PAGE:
Arne Heise thinks that my ideas appear “to ignore important parts of the philosophy of science literature” citing as examples “the induction problem” and “the Duhem-Quine critique”. In fact I have written extensively on these problems. For example, in my book: Philosophy of Science in the Twentieth Century. Four Central Themes, I argue at length that falsifiability is not an adequate criterion for demarcating between science and metaphysics and should be replaced by confirmability. Obviously I could not repeat all this argument in a short paper on philosophy of economics, but perhaps I should have given a reference to this longer treatment of the question, and will do so in any revision of the paper.

      Arne Heise says, quite correctly in my view: “Accepting the famous Duhem-Quine critique theoretical schools/paradigms can never be falsified.” However, in the next sentence he writes: “I am (very much to my grief) not aware of any empirical refutation of neoclassical economics”. But if, as he himself has just pointed out, because of the Duhem-Quine thesis no paradigm can be empirically refuted, how could it be a cause of grief that neoclassical economics has not been refuted? There is something close to a contradiction here. My own criticism of Neo-Classical economics is not that is has been falsified, but that it has not been confirmed empirically.

      Arne Heise writes: “I would not be convinced (if I would be an opponent of Keynesian economics) by the empirical evidence provided in the article to ‘confirm’ Keynesian economics.” However, it does not seem to me enough to say that, under those hypothetical circumstances, he would not be convinced. He needs to give reasons why he would not be convinced. After all I present the empirical evidence in detail. It consists partly of correct explanations of already collected empirical data, and partly of empirical verifications, by further data, of often quite surprising predictions. This is just the sort of evidence, which is taken as having confirmed standard theories in the natural sciences such as Newton’s theory. Why should it not be regarded as confirming Keynesian theory?

      As this is an open peer discussion forum, I would like to conclude by asking Arne Heise a couple of questions. The first concerns his attitude to one of the issues considered in my paper, namely whether high-level economic theories can be scientific. He seems to regard Kant’s views as irrelevant to this question. He argues quite correctly in my opinion that such theories cannot in the light of the Duhem-Quine thesis be falsified. He further seems to express doubts about whether economic theories can be confirmed empirically. In the light of these opinions, it seems to me difficult for him to claim that high-level economic theories can be scientific at all. Does he really think that it is not possible for a high-level economic theory to be scientific? That is my first question.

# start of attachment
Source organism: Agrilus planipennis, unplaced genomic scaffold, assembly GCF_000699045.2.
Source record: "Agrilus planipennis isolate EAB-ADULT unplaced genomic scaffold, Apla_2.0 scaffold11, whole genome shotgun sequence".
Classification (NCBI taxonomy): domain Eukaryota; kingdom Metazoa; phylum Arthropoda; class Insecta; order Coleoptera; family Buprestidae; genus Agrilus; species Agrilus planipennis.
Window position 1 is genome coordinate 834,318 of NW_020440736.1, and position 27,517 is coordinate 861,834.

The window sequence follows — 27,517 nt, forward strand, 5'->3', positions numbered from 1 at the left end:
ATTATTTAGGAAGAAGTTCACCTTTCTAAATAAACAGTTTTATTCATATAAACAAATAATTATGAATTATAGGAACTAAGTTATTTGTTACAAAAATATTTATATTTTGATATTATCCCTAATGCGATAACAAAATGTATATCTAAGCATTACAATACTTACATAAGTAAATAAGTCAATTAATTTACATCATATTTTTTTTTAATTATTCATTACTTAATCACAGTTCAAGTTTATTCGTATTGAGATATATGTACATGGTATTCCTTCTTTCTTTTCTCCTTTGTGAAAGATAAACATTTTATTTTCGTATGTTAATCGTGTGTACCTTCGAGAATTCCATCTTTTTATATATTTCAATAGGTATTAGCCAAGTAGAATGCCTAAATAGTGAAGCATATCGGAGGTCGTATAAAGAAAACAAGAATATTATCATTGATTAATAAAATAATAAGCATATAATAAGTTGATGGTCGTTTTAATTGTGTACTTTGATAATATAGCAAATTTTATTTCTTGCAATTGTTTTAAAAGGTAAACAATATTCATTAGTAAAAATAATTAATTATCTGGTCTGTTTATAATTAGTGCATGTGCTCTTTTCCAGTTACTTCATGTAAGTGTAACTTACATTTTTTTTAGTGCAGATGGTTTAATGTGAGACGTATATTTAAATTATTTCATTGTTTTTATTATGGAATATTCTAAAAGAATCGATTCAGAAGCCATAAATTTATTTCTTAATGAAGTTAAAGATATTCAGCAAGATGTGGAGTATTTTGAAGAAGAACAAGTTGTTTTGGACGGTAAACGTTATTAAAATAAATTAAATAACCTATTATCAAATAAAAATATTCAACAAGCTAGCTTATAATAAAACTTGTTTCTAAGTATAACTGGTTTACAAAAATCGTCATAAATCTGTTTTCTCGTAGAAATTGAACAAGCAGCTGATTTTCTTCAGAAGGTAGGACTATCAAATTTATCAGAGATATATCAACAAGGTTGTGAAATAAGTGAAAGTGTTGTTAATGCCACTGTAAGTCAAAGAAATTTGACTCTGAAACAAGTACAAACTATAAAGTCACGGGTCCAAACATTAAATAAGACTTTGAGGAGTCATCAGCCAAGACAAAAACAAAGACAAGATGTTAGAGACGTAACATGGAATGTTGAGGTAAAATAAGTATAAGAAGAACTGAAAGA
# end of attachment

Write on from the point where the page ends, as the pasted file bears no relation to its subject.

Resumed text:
My second question is more specific. He speaks of: “the ontological Dimension in Lakatos’ terms”. I was a PhD student of Lakatos and knew him well for many years. However, I don’t remember him ever using the expression ‘the ontological Dimension’. I searched the indices of Lakatos’ philosophical papers and of his book, but the term ‘ontological Dimension’ does not appear either under ‘ontological’ or under ‘Dimension’. I have naturally become curious, and so would be very grateful if Arne Heise could let me know where Lakatos uses the expression ‘the ontological Dimension’. Many thanks.

      • Arne Heise says:

        Just a few comments:
        I do not doubt that many philosophers start philosophical discussions without clearly defining the object of their discussion. Yet, I would argue that that is not the approach taken in economics in I wouldn’t know what the point is to call something ‘ideological’ if I don’t know what is meant by this discription.

        Donald Gillies believes to have caught me in ‘something close to a contradiction’ because I am in grief over the non-falsification of neoclassical economics. This sentiment – as I believe every sentiment is – is an emotional, not a rational statement – can emotions be ‘something close to a contradiction’? I don’t think so. Yet, even accepting that entire paradigms can not empirically be falsified, so can – as I mentioned – single causal relations. Some of them may be crucial to the paradigm, other rather marginal. If crucial relations have been empirically falsified and no ex post theoretical repair work has been able to reconcile the deductive speculation with empirical findings, still the entire paradigm might not be falsified, yet would definitely be in a crisis. Actually, it was this that I had in mind when I uttered my grievance of the non-falsification of neo-classical economics even in this restricted sense.

        To come to the two Questions:

        1) Do I really believe that high-level economic theory can be scientific? Yes, I do. If the methodological standards that a scientific community has set itself are met, theories/theoretical schools/paradigms can be regarded as scientific. Economics has set itself very high methodological standards which exclude a radical ‘anything goes’ – still the scientifically created knowledge is merely ‘conjectural knowledge’ (Vermutungswissen) and, due to the methodological restrictions, most likely there will be competeing ‘conjectural knowledge’ (or pluralism).

        2) Where does the ‘ontologial dimension’ in Lakatos comes from. Lakatos does (probably) not use the term ‘ontological dimension’ but, at least that is my understanding, his (positive and negative) heuristic of a scientific research programme (see Lakatos, I.; Criticism and the Methodology of Scientific Research Programmes, in: Proceedings of the Aristotelian Society, New Series, Vol. 69 (1968 – 1969), p 176ff.) can be called ‘ontological dimension’ of a srp.